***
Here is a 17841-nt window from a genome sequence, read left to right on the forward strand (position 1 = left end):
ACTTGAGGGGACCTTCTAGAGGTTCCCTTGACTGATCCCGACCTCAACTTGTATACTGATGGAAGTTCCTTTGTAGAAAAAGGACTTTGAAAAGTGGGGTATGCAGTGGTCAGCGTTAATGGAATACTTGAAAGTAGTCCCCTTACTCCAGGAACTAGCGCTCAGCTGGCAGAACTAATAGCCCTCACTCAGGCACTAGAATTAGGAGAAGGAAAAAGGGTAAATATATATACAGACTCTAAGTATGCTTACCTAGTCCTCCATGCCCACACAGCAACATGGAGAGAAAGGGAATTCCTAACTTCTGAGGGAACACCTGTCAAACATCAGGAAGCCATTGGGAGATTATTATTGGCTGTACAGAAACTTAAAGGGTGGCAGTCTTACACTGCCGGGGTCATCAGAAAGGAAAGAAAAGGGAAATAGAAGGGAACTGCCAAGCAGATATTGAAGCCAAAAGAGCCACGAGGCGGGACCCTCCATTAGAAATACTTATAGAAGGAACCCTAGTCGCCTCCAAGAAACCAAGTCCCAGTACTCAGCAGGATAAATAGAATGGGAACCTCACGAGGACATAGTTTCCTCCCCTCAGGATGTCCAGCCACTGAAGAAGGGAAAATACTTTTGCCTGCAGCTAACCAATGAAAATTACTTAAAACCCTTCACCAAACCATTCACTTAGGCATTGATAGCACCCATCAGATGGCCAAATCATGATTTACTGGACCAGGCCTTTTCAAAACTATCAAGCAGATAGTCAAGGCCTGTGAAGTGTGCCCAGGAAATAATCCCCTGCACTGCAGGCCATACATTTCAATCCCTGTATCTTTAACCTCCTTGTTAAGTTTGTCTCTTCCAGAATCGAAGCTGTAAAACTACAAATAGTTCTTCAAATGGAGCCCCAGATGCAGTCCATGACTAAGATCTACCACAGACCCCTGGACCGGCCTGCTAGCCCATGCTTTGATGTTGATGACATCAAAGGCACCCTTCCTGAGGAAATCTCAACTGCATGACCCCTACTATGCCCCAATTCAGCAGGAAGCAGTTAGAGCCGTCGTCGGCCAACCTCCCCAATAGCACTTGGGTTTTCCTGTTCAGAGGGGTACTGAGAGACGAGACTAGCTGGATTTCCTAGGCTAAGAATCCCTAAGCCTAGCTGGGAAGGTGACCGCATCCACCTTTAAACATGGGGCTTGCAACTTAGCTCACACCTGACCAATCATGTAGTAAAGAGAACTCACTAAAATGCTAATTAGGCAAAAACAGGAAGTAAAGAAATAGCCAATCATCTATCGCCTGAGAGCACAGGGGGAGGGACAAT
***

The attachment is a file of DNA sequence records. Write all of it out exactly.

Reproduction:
Here is a 17841-nt window from a genome sequence, read left to right on the forward strand (position 1 = left end):
ACTTGAGGGGACCTTCTAGAGGTTCCCTTGACTGATCCCGACCTCAACTTGTATACTGATGGAAGTTCCTTTGTAGAAAAAGGACTTTGAAAAGTGGGGTATGCAGTGGTCAGCGTTAATGGAATACTTGAAAGTAGTCCCCTTACTCCAGGAACTAGCGCTCAGCTGGCAGAACTAATAGCCCTCACTCAGGCACTAGAATTAGGAGAAGGAAAAAGGGTAAATATATATACAGACTCTAAGTATGCTTACCTAGTCCTCCATGCCCACACAGCAACATGGAGAGAAAGGGAATTCCTAACTTCTGAGGGAACACCTGTCAAACATCAGGAAGCCATTGGGAGATTATTATTGGCTGTACAGAAACTTAAAGGGTGGCAGTCTTACACTGCCGGGGTCATCAGAAAGGAAAGAAAAGGGAAATAGAAGGGAACTGCCAAGCAGATATTGAAGCCAAAAGAGCCACGAGGCGGGACCCTCCATTAGAAATACTTATAGAAGGAACCCTAGTCGCCTCCAAGAAACCAAGTCCCAGTACTCAGCAGGATAAATAGAATGGGAACCTCACGAGGACATAGTTTCCTCCCCTCAGGATGTCCAGCCACTGAAGAAGGGAAAATACTTTTGCCTGCAGCTAACCAATGAAAATTACTTAAAACCCTTCACCAAACCATTCACTTAGGCATTGATAGCACCCATCAGATGGCCAAATCATGATTTACTGGACCAGGCCTTTTCAAAACTATCAAGCAGATAGTCAAGGCCTGTGAAGTGTGCCCAGGAAATAATCCCCTGCACTGCAGGCCATACATTTCAATCCCTGTATCTTTAACCTCCTTGTTAAGTTTGTCTCTTCCAGAATCGAAGCTGTAAAACTACAAATAGTTCTTCAAATGGAGCCCCAGATGCAGTCCATGACTAAGATCTACCACAGACCCCTGGACCGGCCTGCTAGCCCATGCTTTGATGTTGATGACATCAAAGGCACCCTTCCTGAGGAAATCTCAACTGCATGACCCCTACTATGCCCCAATTCAGCAGGAAGCAGTTAGAGCCGTCGTCGGCCAACCTCCCCAATAGCACTTGGGTTTTCCTGTTCAGAGGGGTACTGAGAGACGAGACTAGCTGGATTTCCTAGGCTAAGAATCCCTAAGCCTAGCTGGGAAGGTGACCGCATCCACCTTTAAACATGGGGCTTGCAACTTAGCTCACACCTGACCAATCATGTAGTAAAGAGAACTCACTAAAATGCTAATTAGGCAAAAACAGGAAGTAAAGAAATAGCCAATCATCTATCGCCTGAGAGCACAGGGGGAGGGACAAT